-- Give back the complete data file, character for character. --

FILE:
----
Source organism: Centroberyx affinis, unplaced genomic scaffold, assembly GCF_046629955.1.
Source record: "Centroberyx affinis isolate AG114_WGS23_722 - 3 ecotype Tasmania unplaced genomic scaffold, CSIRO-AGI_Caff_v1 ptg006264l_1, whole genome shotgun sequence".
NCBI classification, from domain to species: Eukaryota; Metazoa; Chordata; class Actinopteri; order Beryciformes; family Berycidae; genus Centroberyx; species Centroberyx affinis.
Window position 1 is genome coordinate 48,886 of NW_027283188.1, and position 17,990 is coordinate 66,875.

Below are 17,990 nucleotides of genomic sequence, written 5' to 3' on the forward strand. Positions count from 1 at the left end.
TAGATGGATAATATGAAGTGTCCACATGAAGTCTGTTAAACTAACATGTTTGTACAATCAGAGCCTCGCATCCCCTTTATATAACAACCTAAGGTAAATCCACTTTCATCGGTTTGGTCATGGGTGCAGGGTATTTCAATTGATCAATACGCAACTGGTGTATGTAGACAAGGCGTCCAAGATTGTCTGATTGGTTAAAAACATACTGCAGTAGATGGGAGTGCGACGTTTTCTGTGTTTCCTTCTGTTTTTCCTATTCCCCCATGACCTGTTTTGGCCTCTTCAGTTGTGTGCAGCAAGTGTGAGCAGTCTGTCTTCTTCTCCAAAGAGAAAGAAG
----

Source organism: Centroberyx affinis, unplaced genomic scaffold, assembly GCF_046629955.1.
Source record: "Centroberyx affinis isolate AG114_WGS23_722 - 3 ecotype Tasmania unplaced genomic scaffold, CSIRO-AGI_Caff_v1 ptg006264l_1, whole genome shotgun sequence".
NCBI classification, from domain to species: Eukaryota; Metazoa; Chordata; class Actinopteri; order Beryciformes; family Berycidae; genus Centroberyx; species Centroberyx affinis.
Window position 1 is genome coordinate 48,886 of NW_027283188.1, and position 17,990 is coordinate 66,875.

Below are 17,990 nucleotides of genomic sequence, written 5' to 3' on the forward strand. Positions count from 1 at the left end.
TAGATGGATAATATGAAGTGTCCACATGAAGTCTGTTAAACTAACATGTTTGTACAATCAGAGCCTCGCATCCCCTTTATATAACAACCTAAGGTAAATCCACTTTCATCGGTTTGGTCATGGGTGCAGGGTATTTCAATTGATCAATACGCAACTGGTGTATGTAGACAAGGCGTCCAAGATTGTCTGATTGGTTAAAAACATACTGCAGTAGATGGGAGTGCGACGTTTTCTGTGTTTCCTTCTGTTTTTCCTATTCCCCCATGACCTGTTTTGGCCTCTTCAGTTGTGTGCAGCAAGTGTGAGCAGTCTGTCTTCTTCTCCAAAGAGAAAGAAG